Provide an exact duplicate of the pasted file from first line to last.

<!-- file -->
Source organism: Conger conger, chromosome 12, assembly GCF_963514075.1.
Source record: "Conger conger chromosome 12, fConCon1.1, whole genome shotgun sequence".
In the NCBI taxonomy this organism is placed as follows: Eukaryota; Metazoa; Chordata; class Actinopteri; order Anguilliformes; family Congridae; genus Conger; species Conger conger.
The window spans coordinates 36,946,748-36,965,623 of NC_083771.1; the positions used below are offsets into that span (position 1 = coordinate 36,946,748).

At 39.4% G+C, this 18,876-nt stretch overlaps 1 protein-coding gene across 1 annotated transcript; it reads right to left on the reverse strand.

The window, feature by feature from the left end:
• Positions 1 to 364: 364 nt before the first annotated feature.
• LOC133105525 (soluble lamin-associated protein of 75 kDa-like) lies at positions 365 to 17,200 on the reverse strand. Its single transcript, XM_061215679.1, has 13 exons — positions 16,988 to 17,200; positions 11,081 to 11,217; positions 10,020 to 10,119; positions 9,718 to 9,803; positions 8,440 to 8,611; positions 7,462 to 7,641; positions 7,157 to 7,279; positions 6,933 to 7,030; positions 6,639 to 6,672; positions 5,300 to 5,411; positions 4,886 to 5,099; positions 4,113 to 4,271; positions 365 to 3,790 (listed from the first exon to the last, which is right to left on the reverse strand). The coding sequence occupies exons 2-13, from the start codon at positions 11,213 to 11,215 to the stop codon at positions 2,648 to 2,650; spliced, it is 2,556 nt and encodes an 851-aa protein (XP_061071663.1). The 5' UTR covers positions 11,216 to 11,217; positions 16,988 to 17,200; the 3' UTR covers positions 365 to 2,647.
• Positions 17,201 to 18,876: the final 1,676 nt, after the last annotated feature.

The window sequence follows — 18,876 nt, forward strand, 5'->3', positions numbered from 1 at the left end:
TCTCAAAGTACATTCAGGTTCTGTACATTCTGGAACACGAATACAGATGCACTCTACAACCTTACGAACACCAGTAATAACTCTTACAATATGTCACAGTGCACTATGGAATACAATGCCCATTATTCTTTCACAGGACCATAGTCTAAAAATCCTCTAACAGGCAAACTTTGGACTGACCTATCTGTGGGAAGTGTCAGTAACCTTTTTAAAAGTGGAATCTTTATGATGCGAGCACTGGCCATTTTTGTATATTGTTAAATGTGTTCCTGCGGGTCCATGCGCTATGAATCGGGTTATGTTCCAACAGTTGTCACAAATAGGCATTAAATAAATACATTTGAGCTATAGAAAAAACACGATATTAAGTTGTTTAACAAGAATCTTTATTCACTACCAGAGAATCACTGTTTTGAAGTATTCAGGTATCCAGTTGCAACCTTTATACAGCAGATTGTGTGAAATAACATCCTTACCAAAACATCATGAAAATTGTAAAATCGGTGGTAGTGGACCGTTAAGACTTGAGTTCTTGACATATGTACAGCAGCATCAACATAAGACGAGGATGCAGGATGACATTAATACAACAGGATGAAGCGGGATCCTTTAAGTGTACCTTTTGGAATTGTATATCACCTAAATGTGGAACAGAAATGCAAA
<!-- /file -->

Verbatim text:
Source organism: Conger conger, chromosome 12, assembly GCF_963514075.1.
Source record: "Conger conger chromosome 12, fConCon1.1, whole genome shotgun sequence".
In the NCBI taxonomy this organism is placed as follows: Eukaryota; Metazoa; Chordata; class Actinopteri; order Anguilliformes; family Congridae; genus Conger; species Conger conger.
The window spans coordinates 36,946,748-36,965,623 of NC_083771.1; the positions used below are offsets into that span (position 1 = coordinate 36,946,748).

At 39.4% G+C, this 18,876-nt stretch overlaps 1 protein-coding gene across 1 annotated transcript; it reads right to left on the reverse strand.

The window, feature by feature from the left end:
• Positions 1 to 364: 364 nt before the first annotated feature.
• LOC133105525 (soluble lamin-associated protein of 75 kDa-like) lies at positions 365 to 17,200 on the reverse strand. Its single transcript, XM_061215679.1, has 13 exons — positions 16,988 to 17,200; positions 11,081 to 11,217; positions 10,020 to 10,119; positions 9,718 to 9,803; positions 8,440 to 8,611; positions 7,462 to 7,641; positions 7,157 to 7,279; positions 6,933 to 7,030; positions 6,639 to 6,672; positions 5,300 to 5,411; positions 4,886 to 5,099; positions 4,113 to 4,271; positions 365 to 3,790 (listed from the first exon to the last, which is right to left on the reverse strand). The coding sequence occupies exons 2-13, from the start codon at positions 11,213 to 11,215 to the stop codon at positions 2,648 to 2,650; spliced, it is 2,556 nt and encodes an 851-aa protein (XP_061071663.1). The 5' UTR covers positions 11,216 to 11,217; positions 16,988 to 17,200; the 3' UTR covers positions 365 to 2,647.
• Positions 17,201 to 18,876: the final 1,676 nt, after the last annotated feature.

The window sequence follows — 18,876 nt, forward strand, 5'->3', positions numbered from 1 at the left end:
TCTCAAAGTACATTCAGGTTCTGTACATTCTGGAACACGAATACAGATGCACTCTACAACCTTACGAACACCAGTAATAACTCTTACAATATGTCACAGTGCACTATGGAATACAATGCCCATTATTCTTTCACAGGACCATAGTCTAAAAATCCTCTAACAGGCAAACTTTGGACTGACCTATCTGTGGGAAGTGTCAGTAACCTTTTTAAAAGTGGAATCTTTATGATGCGAGCACTGGCCATTTTTGTATATTGTTAAATGTGTTCCTGCGGGTCCATGCGCTATGAATCGGGTTATGTTCCAACAGTTGTCACAAATAGGCATTAAATAAATACATTTGAGCTATAGAAAAAACACGATATTAAGTTGTTTAACAAGAATCTTTATTCACTACCAGAGAATCACTGTTTTGAAGTATTCAGGTATCCAGTTGCAACCTTTATACAGCAGATTGTGTGAAATAACATCCTTACCAAAACATCATGAAAATTGTAAAATCGGTGGTAGTGGACCGTTAAGACTTGAGTTCTTGACATATGTACAGCAGCATCAACATAAGACGAGGATGCAGGATGACATTAATACAACAGGATGAAGCGGGATCCTTTAAGTGTACCTTTTGGAATTGTATATCACCTAAATGTGGAACAGAAATGCAAA